Dryander, Jonas (DNB00)

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DRYANDER, JONAS (1748–1810), botanist, was born in Sweden in 1748. He was sent by his uncle, Dr. Lars Montin, to whom his education was entrusted, first to the university of Gottenburg and afterwards to that of Lund, where he graduated in 1776, his thesis being published as ‘Dissertatio Gradualis Fungos regno vegetabili vindicans,’ Lund, 4to, 1776. Attracted by the fame of Linnæus, he then proceeded to Upsala, and having subsequently acted as tutor to a nobleman he came to England, and in 1782, on the death of his friend Solander, succeeded him as librarian to Sir Joseph Banks at Dean Street, Soho. Dryander afterwards became librarian to the Royal Society, and was one of the original fellows, the first librarian, and a vice-president of the Linnean Society, founded by his friend, Sir J. E. Smith, in 1788. When the society was incorporated in 1802, Dryander was the chief author of its laws. He was the main author of the first edition of Aiton's ‘Hortus Kewensis,’ published in 1789, and of part of the second edition, issued between 1810 and 1813, and he edited Roxburgh's ‘Plants of the Coromandel Coast,’ between 1795 and 1798; but his ‘magnum opus’ was the ‘Catalogus Bibliothecæ Historico-Naturalis Josephi Banks, Baronetti,’ London, 1796–1800, 5 vols., of which Sir James Smith writes that ‘a work so ingenious in design and so perfect in execution can scarcely be produced in any science.’ Dryander died at the Linnean Society's house in Soho Square 19 Oct. 1810. A portrait of him by George Dance, 1796, was lithographed by W. Daniell in 1812, and his services to botany were commemorated by his friend Thunberg in the genus Dryandra, a group of South African Proteaceæ.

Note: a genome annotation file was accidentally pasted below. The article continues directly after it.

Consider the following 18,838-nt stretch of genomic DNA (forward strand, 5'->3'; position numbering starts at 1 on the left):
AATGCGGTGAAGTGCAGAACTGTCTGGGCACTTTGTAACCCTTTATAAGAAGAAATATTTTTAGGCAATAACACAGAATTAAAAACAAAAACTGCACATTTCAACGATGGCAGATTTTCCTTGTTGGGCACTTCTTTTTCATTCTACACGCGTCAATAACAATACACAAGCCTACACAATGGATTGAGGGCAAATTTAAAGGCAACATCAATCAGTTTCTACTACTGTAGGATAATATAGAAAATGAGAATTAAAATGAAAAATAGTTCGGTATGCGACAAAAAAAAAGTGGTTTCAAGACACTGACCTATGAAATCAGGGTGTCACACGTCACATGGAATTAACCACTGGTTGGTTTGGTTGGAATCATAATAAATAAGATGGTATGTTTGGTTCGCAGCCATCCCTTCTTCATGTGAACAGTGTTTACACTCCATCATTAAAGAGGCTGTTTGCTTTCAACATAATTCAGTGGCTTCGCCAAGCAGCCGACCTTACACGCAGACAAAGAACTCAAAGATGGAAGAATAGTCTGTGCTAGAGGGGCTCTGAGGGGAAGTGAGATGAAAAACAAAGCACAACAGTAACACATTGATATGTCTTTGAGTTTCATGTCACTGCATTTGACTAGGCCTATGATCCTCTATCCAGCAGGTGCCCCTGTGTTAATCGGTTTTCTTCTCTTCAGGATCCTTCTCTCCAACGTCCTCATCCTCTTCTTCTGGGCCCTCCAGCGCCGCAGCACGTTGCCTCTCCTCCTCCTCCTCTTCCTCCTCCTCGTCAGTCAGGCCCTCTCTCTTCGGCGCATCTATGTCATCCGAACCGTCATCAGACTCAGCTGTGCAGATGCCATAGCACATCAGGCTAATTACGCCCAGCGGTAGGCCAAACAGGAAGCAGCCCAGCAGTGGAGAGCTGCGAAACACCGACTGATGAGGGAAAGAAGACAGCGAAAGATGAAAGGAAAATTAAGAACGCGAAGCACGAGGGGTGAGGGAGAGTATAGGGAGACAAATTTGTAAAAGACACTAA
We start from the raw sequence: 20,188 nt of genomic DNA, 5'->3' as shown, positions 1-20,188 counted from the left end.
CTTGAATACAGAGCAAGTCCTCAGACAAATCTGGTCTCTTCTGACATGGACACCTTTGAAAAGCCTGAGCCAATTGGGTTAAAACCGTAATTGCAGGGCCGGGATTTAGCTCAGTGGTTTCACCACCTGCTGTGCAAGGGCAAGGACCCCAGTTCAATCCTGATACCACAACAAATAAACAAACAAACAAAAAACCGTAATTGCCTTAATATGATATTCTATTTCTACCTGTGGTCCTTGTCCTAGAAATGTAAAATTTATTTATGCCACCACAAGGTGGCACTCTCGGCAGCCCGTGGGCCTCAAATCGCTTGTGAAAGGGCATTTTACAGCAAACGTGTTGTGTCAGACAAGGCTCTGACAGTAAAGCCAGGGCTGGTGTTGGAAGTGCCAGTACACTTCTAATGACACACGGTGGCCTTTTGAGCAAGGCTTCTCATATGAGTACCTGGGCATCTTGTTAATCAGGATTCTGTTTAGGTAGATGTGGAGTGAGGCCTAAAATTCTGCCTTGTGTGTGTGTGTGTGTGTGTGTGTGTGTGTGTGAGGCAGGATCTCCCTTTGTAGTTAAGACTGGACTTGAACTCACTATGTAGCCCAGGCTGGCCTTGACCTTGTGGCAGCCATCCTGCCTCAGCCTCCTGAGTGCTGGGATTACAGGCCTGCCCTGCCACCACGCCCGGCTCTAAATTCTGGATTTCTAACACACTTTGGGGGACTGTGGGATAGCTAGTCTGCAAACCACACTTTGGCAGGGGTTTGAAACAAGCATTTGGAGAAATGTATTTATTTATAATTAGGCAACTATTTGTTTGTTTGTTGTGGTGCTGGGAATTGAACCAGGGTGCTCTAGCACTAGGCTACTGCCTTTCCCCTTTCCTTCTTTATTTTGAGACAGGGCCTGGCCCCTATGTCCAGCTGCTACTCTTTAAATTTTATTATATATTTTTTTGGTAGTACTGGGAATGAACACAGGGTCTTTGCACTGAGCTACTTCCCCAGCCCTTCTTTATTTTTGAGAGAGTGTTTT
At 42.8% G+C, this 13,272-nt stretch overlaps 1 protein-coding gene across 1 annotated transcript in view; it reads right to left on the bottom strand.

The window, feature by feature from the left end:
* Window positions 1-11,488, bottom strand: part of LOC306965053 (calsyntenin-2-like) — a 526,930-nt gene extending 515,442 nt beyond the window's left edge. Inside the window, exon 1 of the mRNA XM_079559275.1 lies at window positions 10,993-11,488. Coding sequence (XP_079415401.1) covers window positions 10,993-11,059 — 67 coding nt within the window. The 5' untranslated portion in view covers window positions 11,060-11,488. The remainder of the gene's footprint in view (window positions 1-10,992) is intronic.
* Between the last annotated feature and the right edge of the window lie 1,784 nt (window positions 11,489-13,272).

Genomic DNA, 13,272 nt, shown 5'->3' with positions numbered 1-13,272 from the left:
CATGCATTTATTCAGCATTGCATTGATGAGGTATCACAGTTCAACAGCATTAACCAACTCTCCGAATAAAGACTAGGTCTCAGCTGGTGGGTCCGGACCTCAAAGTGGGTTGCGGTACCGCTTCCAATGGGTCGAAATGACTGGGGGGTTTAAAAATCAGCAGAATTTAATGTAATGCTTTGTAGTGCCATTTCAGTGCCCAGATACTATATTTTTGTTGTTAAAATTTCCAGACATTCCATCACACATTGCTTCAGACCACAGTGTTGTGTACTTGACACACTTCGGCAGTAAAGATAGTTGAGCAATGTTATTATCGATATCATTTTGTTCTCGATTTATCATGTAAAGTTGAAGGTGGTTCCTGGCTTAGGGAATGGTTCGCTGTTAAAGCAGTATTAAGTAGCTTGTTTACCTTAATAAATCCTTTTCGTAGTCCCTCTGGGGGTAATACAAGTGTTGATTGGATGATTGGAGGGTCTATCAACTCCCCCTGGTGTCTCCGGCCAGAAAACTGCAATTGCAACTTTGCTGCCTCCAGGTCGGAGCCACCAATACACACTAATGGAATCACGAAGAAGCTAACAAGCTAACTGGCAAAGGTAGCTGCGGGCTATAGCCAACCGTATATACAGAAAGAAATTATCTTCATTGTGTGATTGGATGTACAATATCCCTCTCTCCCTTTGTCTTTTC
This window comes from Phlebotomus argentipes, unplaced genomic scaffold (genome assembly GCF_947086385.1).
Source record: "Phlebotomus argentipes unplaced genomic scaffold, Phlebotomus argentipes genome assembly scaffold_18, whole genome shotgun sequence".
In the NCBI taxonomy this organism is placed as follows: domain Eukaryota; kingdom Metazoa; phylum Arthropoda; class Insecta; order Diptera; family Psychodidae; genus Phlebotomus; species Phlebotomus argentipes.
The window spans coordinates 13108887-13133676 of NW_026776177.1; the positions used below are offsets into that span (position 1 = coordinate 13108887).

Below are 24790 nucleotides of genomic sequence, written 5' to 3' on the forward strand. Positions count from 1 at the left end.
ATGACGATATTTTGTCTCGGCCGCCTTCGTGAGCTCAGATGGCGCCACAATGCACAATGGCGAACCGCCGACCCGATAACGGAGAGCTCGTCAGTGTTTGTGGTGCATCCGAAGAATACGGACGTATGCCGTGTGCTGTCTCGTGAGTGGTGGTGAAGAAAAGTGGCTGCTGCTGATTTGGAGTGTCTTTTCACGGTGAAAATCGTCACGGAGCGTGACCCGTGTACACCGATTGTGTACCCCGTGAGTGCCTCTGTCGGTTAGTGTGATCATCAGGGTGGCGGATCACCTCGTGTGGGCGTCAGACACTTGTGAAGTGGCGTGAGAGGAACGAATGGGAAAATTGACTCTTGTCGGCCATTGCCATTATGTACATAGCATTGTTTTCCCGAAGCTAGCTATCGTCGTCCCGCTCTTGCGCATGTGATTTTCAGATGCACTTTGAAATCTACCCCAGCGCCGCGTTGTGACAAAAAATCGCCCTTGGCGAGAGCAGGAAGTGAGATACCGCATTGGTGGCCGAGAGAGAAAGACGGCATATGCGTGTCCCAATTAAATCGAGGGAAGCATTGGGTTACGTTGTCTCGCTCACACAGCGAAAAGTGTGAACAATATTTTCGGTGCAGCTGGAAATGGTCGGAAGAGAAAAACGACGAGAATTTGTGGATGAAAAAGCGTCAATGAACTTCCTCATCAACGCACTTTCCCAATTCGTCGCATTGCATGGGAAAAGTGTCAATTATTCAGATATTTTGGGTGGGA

[Mem. and Corresp. of Sir J. E. Smith, i. 165; Nichols's Lit. Anecd. ix. 43; Encyclopædia Britannica.]

G. S. B.